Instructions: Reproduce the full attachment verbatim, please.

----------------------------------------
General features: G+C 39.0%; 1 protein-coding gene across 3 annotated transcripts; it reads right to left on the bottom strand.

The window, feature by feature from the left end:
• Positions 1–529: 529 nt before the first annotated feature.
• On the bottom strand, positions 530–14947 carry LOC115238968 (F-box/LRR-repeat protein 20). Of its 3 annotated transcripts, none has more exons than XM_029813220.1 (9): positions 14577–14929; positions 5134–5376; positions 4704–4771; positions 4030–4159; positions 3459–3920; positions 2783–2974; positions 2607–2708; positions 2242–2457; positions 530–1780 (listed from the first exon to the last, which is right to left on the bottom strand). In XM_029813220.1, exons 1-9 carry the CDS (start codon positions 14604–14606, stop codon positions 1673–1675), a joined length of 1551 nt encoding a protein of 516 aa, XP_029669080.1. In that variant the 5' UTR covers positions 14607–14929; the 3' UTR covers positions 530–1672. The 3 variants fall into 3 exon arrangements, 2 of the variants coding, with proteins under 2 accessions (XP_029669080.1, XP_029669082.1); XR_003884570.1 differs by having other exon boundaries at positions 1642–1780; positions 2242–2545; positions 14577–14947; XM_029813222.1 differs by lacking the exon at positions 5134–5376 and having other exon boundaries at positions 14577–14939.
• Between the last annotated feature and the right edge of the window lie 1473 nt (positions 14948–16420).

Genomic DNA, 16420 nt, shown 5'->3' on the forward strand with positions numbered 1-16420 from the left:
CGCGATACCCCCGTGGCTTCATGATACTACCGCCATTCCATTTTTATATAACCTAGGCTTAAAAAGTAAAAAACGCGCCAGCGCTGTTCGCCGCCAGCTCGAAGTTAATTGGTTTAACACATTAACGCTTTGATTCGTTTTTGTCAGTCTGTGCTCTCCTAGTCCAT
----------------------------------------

General features: G+C 39.0%; 1 protein-coding gene across 3 annotated transcripts; it reads right to left on the bottom strand.

The window, feature by feature from the left end:
• Positions 1–529: 529 nt before the first annotated feature.
• On the bottom strand, positions 530–14947 carry LOC115238968 (F-box/LRR-repeat protein 20). Of its 3 annotated transcripts, none has more exons than XM_029813220.1 (9): positions 14577–14929; positions 5134–5376; positions 4704–4771; positions 4030–4159; positions 3459–3920; positions 2783–2974; positions 2607–2708; positions 2242–2457; positions 530–1780 (listed from the first exon to the last, which is right to left on the bottom strand). In XM_029813220.1, exons 1-9 carry the CDS (start codon positions 14604–14606, stop codon positions 1673–1675), a joined length of 1551 nt encoding a protein of 516 aa, XP_029669080.1. In that variant the 5' UTR covers positions 14607–14929; the 3' UTR covers positions 530–1672. The 3 variants fall into 3 exon arrangements, 2 of the variants coding, with proteins under 2 accessions (XP_029669080.1, XP_029669082.1); XR_003884570.1 differs by having other exon boundaries at positions 1642–1780; positions 2242–2545; positions 14577–14947; XM_029813222.1 differs by lacking the exon at positions 5134–5376 and having other exon boundaries at positions 14577–14939.
• Between the last annotated feature and the right edge of the window lie 1473 nt (positions 14948–16420).

Genomic DNA, 16420 nt, shown 5'->3' on the forward strand with positions numbered 1-16420 from the left:
CGCGATACCCCCGTGGCTTCATGATACTACCGCCATTCCATTTTTATATAACCTAGGCTTAAAAAGTAAAAAACGCGCCAGCGCTGTTCGCCGCCAGCTCGAAGTTAATTGGTTTAACACATTAACGCTTTGATTCGTTTTTGTCAGTCTGTGCTCTCCTAGTCCAT